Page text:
What is an abnormal kidney function?
A GFR of 59 and below can reflect kidney disease.
GFR of 15 or lower ma kidney failure
A urinalysis will be ordered to check for signs of a urinary tract infection, blood in the urine (haematuria), and other parameters. If there are signs of urinary tract infection, urine for culture will be ordered.
You will be asked to perform a flow test to measure the rate of urine flow and an ultrasound test to measure the amount of urine that remains in the bladder after you finish voiding.
Will a flow test hurt?
No. This is a simple, non-invasive test. No risks are involved.
How is a urine flow test done?
You will be asked to come to the appointment with a comfortable near-full bladder. When you need to empty your bladder, you will be asked to do so in a unique toilet connected to a machine that measures the strength of your flow and volume.
After, you will have the lower part of your tummy scanned with a portable ultrasound to check how well you have emptied your bladder.
How long does a urine flow test take
One has to allow two to four hours to perform this test as often you will be asked to do at least two.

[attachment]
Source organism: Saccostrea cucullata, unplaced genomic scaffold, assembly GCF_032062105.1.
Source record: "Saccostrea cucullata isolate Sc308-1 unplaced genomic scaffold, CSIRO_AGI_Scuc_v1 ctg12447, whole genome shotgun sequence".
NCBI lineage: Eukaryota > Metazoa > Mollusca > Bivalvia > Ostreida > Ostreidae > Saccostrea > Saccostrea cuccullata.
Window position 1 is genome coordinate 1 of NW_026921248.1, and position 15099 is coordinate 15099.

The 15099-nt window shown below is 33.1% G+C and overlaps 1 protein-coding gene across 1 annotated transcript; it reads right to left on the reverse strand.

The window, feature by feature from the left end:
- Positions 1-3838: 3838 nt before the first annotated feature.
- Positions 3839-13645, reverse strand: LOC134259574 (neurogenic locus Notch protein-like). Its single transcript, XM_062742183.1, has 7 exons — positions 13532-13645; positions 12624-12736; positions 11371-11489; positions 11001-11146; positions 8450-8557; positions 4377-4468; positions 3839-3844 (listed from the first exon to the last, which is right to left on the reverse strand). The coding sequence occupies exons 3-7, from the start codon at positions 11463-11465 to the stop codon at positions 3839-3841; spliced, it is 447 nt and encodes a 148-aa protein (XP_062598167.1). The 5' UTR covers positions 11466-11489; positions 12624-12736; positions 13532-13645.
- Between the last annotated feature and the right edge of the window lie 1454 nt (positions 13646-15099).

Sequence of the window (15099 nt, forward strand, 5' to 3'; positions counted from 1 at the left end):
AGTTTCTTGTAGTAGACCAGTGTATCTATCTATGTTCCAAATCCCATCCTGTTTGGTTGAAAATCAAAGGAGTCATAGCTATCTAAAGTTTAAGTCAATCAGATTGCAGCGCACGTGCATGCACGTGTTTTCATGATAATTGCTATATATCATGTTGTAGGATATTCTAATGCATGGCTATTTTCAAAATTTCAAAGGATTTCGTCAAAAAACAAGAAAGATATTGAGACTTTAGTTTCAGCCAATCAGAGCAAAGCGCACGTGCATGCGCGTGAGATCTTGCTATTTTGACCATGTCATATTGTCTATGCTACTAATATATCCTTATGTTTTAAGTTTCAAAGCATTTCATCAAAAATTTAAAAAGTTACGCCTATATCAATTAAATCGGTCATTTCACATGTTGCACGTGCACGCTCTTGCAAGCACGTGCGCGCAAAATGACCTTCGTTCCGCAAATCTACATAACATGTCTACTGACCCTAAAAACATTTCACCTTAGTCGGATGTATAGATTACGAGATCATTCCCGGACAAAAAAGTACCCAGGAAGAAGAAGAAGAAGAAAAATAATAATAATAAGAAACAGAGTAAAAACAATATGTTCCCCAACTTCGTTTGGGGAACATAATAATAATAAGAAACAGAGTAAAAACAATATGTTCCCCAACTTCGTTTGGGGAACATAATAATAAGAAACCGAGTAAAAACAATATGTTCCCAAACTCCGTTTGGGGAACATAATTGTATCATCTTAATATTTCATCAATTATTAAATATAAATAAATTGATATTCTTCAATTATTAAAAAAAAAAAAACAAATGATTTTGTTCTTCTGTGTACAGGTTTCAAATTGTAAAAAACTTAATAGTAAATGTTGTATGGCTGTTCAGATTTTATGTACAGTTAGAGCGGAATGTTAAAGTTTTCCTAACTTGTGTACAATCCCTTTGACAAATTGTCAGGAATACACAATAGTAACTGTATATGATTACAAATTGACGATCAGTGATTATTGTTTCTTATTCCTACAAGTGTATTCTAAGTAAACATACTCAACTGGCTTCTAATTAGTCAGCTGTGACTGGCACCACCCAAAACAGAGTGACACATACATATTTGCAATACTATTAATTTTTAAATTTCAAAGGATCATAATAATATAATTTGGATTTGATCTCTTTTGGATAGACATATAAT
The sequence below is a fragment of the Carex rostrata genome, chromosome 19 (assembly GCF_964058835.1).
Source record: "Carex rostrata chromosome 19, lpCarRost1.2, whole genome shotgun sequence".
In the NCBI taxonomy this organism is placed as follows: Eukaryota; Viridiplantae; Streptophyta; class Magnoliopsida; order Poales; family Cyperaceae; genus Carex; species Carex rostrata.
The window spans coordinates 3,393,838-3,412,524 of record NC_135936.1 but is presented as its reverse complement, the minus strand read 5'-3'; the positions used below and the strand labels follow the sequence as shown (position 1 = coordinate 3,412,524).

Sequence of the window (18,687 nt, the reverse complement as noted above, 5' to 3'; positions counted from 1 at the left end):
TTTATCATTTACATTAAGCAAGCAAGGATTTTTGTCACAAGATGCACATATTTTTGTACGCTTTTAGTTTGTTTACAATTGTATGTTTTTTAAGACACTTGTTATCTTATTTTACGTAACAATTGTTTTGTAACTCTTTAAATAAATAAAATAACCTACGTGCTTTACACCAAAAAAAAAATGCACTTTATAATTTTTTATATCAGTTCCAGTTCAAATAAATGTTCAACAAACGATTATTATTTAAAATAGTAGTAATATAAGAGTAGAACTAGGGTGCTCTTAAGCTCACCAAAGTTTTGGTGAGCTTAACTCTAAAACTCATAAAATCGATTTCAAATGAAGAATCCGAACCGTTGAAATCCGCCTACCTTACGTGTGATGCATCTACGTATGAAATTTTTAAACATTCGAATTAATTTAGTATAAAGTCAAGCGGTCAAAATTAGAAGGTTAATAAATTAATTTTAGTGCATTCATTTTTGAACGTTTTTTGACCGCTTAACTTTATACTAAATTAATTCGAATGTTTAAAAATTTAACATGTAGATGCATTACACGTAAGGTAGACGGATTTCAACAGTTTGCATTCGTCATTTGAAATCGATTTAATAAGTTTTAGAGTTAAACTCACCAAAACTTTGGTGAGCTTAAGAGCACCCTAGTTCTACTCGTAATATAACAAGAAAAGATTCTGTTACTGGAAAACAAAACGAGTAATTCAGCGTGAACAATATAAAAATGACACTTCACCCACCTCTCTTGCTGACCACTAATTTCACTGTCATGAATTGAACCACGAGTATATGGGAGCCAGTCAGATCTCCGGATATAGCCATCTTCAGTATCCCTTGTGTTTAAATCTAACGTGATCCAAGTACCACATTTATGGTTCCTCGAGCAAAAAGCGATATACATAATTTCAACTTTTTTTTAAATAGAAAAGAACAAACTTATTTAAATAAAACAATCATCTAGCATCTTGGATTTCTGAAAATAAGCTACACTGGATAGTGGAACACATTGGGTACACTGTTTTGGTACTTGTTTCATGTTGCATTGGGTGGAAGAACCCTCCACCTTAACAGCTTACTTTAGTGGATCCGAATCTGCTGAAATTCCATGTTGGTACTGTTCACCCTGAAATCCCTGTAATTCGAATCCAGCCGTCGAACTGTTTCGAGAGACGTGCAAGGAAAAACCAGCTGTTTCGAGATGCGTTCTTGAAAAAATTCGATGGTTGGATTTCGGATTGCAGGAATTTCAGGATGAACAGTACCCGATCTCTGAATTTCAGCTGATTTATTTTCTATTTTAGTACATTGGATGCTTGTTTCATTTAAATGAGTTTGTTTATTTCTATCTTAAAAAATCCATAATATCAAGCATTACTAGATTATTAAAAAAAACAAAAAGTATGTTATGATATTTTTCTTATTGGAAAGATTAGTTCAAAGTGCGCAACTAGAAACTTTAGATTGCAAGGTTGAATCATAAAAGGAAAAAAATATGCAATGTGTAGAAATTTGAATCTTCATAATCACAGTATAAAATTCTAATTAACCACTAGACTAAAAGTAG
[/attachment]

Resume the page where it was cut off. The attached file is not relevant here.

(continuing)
A camera test called flexible cystoscopy under local anaesthesia to examine the urethra and bladder.
There is no solid research that proves particular food effectiveness or food role in prevention; however, the most common natural food allegedly quoted that may counteract prostate enlargement are;
Medical treatment must be explored if the bothersome symptoms do not improve.
· Alpha-blockers (tamsulosin/alfuzosin/ doxazosin).
These medications relax the muscles in the bladder, bladder, neck and urethra and help to improve urine flow. Healthcare providers can prescribe them to treat high blood pressure and treat chronic prostatitis. They are once-daily medications. The common side effects are dizziness (postural hypotension) which happens in around 10% of men. 5% to 10 % of men may experience erectile dysfunction, including dry orgasms.